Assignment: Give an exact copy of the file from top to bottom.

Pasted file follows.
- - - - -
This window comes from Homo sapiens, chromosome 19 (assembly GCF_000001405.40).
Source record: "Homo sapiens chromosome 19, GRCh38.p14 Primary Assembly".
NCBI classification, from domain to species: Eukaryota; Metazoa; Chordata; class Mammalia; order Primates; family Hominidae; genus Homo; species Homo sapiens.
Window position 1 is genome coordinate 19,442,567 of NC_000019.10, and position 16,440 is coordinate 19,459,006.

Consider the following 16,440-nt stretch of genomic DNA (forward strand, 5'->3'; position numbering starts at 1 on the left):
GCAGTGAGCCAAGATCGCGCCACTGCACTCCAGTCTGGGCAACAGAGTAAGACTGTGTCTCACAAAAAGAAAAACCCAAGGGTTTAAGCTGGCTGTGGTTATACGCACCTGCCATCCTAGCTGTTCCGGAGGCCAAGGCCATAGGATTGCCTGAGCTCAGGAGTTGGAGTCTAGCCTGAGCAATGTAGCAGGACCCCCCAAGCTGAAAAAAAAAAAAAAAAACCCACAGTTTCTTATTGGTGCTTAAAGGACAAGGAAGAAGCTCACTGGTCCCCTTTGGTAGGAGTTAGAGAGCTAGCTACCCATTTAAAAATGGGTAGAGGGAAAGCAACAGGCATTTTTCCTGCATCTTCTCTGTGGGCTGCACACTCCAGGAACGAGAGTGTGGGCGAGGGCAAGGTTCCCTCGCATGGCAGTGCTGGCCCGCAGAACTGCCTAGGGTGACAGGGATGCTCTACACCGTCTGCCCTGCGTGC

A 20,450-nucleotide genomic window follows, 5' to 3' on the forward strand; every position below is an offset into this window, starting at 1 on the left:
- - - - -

This window comes from Homo sapiens, chromosome 19 (assembly GCF_000001405.40).
Source record: "Homo sapiens chromosome 19, GRCh38.p14 Primary Assembly".
NCBI classification, from domain to species: Eukaryota; Metazoa; Chordata; class Mammalia; order Primates; family Hominidae; genus Homo; species Homo sapiens.
Window position 1 is genome coordinate 19,442,567 of NC_000019.10, and position 16,440 is coordinate 19,459,006.

Consider the following 16,440-nt stretch of genomic DNA (forward strand, 5'->3'; position numbering starts at 1 on the left):
GCAGTGAGCCAAGATCGCGCCACTGCACTCCAGTCTGGGCAACAGAGTAAGACTGTGTCTCACAAAAAGAAAAACCCAAGGGTTTAAGCTGGCTGTGGTTATACGCACCTGCCATCCTAGCTGTTCCGGAGGCCAAGGCCATAGGATTGCCTGAGCTCAGGAGTTGGAGTCTAGCCTGAGCAATGTAGCAGGACCCCCCAAGCTGAAAAAAAAAAAAAAAAACCCACAGTTTCTTATTGGTGCTTAAAGGACAAGGAAGAAGCTCACTGGTCCCCTTTGGTAGGAGTTAGAGAGCTAGCTACCCATTTAAAAATGGGTAGAGGGAAAGCAACAGGCATTTTTCCTGCATCTTCTCTGTGGGCTGCACACTCCAGGAACGAGAGTGTGGGCGAGGGCAAGGTTCCCTCGCATGGCAGTGCTGGCCCGCAGAACTGCCTAGGGTGACAGGGATGCTCTACACCGTCTGCCCTGCGTGC

A 20,450-nucleotide genomic window follows, 5' to 3' on the forward strand; every position below is an offset into this window, starting at 1 on the left: